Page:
Manure

Manure is derived from animal dung, and can be used from a variety of animals for nurturing the soil. It has been used as a fertiliser for centuries. Here are some things to consider with manure.

- The material is a good source of nitrogen. (ref) Along with this, organic nitrogen is more stable than synthetic. (ref)

- The nutrients in manure enrich the soil, but it also conditions the soil, improving its quality and helping retain moisture.  (ref) This reduces the need to use as much water as the soil will retain water much longer.

- Manure does need to be mixed with compost, however, as the large amount of nutrients can 'burn' a plant is directly added. Allowing the manure to decay for a while also works. (ref)

- Manure helps to reduce soil erosion. (ref)

- By using manure, a waste product is taken and repurposed. It also has further environmental benefits reducing the need for mined or manufactured chemicals. (ref) 

- It is possible to buy manure from a farm or a stable, meaning the distance travels can be reduced if purchased locally.

- Never use human feces. (ref)

Bone Meal

Once used on a large scale, and even exported from the UK, bone meal is not used to the degree it once was, but can still provide nutrients to soil. Here are some things to consider:

- Bone meal is made from ground animal bones, and can be sourced as a byproduct of the meat industry. (ref) Whilst this reduces the waste from the meat industry, it does not stop the environmental impact of the meat industry. (ref)

- Cow bones are usually used in the creation. (ref)

- The bones are cleaned and heated before use. (ref) This adds to the products carbon footprint as energy will be needed to do this and CO2 will most likely be emitted from the energy source.

- Bone meal is a great source of phosphorus, calcium and nitrogen. (ref)

- Being organic, the bone meal helps promote micro organisms in the soil, improving soil fertility. (ref)

Mushroom

Once used to grow mushrooms, this compost is left over, and sold as a byproduct of the mushroom industry. (ref) Due to this, a waste product is recycled which is beneficial for the environment as it reduces the need of other fertilisers/ composts. It is relatively cheap to buy and can be bought in bulk, however, it is usually alkaline, and is not compatible with acidic plants. (ref) Its high salt content may also be problematic for some plants, but it increases the water retention in soil, (ref) which reduces the amount of water needed to water plants etc. as water will not escape as runoff as easily.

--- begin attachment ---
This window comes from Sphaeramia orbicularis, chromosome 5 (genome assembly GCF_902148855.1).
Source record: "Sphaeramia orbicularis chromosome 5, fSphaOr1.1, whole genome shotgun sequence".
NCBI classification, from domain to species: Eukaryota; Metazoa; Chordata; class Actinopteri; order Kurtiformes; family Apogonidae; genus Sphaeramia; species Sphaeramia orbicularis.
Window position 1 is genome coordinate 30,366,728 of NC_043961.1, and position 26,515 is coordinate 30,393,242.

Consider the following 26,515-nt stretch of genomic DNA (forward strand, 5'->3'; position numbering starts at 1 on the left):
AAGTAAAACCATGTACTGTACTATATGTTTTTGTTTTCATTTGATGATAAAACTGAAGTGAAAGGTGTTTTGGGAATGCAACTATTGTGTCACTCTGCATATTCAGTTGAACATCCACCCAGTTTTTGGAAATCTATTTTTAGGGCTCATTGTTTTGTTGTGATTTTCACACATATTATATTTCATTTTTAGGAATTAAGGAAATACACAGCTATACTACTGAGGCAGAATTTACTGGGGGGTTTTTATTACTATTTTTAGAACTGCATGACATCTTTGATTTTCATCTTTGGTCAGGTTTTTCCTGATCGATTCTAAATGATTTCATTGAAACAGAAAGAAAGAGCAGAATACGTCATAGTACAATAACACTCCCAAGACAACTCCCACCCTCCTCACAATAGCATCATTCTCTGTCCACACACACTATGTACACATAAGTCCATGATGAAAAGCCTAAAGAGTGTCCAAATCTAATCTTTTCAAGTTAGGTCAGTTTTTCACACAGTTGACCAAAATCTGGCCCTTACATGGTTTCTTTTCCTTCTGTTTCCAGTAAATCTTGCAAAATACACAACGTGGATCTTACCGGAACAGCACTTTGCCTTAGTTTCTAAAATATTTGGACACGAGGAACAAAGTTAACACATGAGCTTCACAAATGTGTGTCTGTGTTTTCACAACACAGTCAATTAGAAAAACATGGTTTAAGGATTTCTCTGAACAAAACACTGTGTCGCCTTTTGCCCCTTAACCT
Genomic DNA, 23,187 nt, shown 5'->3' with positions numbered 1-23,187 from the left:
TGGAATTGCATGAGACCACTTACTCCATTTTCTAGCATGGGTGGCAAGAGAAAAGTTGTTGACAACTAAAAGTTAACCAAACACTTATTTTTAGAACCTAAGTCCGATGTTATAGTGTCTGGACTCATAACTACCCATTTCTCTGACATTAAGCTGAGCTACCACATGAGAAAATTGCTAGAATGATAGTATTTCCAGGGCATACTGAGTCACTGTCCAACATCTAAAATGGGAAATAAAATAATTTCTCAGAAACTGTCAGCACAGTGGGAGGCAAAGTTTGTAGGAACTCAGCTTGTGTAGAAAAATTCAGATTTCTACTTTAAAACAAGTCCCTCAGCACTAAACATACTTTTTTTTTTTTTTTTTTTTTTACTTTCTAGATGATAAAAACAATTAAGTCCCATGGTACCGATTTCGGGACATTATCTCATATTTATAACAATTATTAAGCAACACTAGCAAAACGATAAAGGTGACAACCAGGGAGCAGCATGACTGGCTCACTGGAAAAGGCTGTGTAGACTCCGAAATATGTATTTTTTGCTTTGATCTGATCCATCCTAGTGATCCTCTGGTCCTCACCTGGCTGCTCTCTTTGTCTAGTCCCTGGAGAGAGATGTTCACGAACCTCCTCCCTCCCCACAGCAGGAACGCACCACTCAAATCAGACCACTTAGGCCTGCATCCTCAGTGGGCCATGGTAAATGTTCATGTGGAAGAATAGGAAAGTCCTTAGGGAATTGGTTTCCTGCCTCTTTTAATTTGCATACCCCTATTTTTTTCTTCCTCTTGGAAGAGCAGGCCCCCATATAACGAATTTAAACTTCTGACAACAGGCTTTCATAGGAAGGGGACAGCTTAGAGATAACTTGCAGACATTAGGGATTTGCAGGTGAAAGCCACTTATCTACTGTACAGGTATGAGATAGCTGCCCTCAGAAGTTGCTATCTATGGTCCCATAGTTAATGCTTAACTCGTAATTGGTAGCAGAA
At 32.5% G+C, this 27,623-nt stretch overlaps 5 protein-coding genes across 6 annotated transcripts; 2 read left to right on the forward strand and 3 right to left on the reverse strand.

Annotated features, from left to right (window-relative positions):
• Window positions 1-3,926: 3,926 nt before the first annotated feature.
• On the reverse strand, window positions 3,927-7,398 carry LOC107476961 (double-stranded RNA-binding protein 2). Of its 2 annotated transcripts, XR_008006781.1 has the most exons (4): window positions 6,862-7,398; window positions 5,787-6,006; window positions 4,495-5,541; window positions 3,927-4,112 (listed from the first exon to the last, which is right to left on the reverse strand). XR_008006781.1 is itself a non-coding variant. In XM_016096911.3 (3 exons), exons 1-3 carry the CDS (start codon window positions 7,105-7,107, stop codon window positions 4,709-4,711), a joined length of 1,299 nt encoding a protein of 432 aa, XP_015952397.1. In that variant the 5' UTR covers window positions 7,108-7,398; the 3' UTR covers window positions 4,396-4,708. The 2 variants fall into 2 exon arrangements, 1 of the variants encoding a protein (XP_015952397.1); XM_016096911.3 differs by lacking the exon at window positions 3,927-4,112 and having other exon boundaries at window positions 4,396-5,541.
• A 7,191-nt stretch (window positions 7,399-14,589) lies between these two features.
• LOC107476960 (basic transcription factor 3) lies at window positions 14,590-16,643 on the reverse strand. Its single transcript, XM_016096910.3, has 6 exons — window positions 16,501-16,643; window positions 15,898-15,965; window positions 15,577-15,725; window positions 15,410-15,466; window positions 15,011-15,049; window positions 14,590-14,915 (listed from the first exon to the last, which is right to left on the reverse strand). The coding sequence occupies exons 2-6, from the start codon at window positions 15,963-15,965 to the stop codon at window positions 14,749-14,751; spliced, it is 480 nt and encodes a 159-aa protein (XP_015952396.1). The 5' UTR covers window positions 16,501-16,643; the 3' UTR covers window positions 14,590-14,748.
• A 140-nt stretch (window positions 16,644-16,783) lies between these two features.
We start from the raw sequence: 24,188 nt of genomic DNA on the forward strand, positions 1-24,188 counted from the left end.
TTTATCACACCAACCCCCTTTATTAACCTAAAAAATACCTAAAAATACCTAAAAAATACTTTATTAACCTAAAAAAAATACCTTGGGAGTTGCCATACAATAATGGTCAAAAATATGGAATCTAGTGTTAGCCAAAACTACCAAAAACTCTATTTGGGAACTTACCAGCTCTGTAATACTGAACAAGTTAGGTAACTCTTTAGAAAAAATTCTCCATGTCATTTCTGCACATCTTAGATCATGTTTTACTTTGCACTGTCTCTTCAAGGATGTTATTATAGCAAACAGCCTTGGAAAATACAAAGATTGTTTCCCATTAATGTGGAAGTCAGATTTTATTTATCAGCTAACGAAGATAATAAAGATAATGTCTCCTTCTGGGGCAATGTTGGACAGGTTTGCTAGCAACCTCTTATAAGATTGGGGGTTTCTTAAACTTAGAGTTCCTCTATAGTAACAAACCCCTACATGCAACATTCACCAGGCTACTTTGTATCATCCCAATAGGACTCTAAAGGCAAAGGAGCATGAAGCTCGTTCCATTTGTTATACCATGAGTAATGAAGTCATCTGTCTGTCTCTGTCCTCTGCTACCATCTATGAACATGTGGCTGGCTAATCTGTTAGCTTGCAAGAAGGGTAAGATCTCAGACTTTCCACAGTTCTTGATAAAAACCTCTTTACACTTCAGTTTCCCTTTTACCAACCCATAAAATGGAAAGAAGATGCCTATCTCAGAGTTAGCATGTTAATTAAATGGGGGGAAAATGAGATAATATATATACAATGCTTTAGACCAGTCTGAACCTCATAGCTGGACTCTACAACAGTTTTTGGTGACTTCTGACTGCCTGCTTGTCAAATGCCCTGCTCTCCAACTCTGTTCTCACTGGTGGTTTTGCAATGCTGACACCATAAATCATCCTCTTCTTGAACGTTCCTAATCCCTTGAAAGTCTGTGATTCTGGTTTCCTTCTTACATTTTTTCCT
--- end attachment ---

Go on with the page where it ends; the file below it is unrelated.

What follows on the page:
Eggshell 

A common household waste item, these shells can be used to decompose in soil, providing nutrients, notably calcium, to the soil. The shells alone cannot provide all the nutrients alone, but do have some benefit for plants. (ref) It also reduces the need for other forms of fertiliser, like synthetic chemicals or lime. As the shells take months to decompose, the egg shells should be applied to the soil in Winter, to allow them to decompose in tie for Summer. (ref)

Used Coffee Grounds 

Composting coffee grounds provides a source of nitrogen to plants, and is slow acting in its nutrient release. The grounds will also attract wildlife, such as earthworms. (ref)  In reusing the coffee grounds, a waste product is given another purpose and stops it going into a landfill. However, coffee grounds are high in caffeine. In plants, caffeine acts to restrict growth, which can be problematic if the grounds are used to promote growth. (ref)

Fertilisers